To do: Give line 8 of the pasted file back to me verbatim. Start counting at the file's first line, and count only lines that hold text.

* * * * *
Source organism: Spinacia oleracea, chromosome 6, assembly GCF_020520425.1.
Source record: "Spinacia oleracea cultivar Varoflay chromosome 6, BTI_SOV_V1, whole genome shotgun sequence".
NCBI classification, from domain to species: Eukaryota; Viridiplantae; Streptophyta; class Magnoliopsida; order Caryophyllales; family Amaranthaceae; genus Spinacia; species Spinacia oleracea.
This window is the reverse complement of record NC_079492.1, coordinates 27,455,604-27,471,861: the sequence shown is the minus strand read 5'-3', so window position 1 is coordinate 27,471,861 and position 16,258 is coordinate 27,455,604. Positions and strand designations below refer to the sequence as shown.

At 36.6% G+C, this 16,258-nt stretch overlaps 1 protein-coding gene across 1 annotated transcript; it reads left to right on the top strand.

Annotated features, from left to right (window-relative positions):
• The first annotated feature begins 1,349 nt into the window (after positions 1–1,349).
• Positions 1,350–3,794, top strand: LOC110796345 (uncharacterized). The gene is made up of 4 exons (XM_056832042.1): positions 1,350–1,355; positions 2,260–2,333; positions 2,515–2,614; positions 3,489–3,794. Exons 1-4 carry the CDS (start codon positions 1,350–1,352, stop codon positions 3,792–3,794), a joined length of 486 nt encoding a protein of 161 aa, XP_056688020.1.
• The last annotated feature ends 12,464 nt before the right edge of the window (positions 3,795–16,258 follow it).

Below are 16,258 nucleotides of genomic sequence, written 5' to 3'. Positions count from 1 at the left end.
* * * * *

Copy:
• Positions 1,350–3,794, top strand: LOC110796345 (uncharacterized). The gene is made up of 4 exons (XM_056832042.1): positions 1,350–1,355; positions 2,260–2,333; positions 2,515–2,614; positions 3,489–3,794. Exons 1-4 carry the CDS (start codon positions 1,350–1,352, stop codon positions 3,792–3,794), a joined length of 486 nt encoding a protein of 161 aa, XP_056688020.1.